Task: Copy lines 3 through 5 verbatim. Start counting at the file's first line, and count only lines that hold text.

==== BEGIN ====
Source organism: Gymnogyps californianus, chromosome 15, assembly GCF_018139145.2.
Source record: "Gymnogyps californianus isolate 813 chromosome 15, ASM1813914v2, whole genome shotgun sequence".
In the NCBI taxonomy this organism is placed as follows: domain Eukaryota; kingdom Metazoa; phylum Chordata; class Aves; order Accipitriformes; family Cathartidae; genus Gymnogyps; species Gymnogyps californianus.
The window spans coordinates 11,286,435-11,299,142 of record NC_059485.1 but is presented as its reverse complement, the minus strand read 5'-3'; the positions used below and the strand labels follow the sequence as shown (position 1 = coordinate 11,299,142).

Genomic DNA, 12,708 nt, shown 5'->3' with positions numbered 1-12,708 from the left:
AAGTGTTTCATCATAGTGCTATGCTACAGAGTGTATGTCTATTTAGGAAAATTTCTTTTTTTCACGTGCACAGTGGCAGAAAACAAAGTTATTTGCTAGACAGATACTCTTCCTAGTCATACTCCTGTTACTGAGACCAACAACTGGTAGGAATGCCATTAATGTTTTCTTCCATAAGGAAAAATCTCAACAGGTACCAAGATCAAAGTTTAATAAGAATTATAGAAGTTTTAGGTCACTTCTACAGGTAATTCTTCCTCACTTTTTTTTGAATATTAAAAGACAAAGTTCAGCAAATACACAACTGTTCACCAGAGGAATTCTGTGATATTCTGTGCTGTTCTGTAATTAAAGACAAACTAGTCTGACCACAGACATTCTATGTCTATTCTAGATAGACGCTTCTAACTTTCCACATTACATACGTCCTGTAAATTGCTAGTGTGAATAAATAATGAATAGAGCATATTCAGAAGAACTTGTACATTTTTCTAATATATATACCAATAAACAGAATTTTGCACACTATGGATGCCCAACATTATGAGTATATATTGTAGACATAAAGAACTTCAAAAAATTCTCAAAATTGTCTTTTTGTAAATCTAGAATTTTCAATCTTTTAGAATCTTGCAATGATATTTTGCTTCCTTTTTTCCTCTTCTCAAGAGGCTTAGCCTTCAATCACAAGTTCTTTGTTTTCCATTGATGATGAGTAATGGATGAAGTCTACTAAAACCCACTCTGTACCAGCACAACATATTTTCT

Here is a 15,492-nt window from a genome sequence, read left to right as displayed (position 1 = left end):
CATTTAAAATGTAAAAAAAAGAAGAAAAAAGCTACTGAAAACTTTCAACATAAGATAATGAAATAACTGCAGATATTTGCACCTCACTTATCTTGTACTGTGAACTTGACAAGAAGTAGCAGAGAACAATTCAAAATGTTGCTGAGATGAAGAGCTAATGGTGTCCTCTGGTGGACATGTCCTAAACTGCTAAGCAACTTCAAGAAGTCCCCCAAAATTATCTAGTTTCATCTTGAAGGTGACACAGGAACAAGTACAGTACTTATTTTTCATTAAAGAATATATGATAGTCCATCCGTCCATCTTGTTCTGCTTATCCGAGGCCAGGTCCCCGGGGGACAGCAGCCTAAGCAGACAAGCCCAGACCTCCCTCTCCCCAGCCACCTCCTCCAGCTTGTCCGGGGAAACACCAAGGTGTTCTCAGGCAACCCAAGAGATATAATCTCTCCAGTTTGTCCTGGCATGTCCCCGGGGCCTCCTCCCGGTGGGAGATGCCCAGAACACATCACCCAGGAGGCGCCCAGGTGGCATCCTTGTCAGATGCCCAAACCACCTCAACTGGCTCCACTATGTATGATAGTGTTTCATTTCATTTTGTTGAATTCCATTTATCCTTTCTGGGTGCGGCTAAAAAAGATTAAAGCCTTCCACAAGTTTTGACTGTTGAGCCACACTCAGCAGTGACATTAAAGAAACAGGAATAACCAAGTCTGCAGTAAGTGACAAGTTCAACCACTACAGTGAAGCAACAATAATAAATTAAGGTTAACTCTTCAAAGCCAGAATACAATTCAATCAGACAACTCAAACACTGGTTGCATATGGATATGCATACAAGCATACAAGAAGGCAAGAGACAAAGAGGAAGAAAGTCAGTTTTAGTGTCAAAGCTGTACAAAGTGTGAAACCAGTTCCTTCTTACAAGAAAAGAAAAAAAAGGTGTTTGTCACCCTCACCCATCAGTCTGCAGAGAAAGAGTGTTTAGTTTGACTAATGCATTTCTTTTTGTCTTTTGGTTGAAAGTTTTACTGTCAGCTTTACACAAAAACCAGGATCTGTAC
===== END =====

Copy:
In the NCBI taxonomy this organism is placed as follows: domain Eukaryota; kingdom Metazoa; phylum Chordata; class Aves; order Accipitriformes; family Cathartidae; genus Gymnogyps; species Gymnogyps californianus.
The window spans coordinates 11,286,435-11,299,142 of record NC_059485.1 but is presented as its reverse complement, the minus strand read 5'-3'; the positions used below and the strand labels follow the sequence as shown (position 1 = coordinate 11,299,142).

Genomic DNA, 12,708 nt, shown 5'->3' with positions numbered 1-12,708 from the left: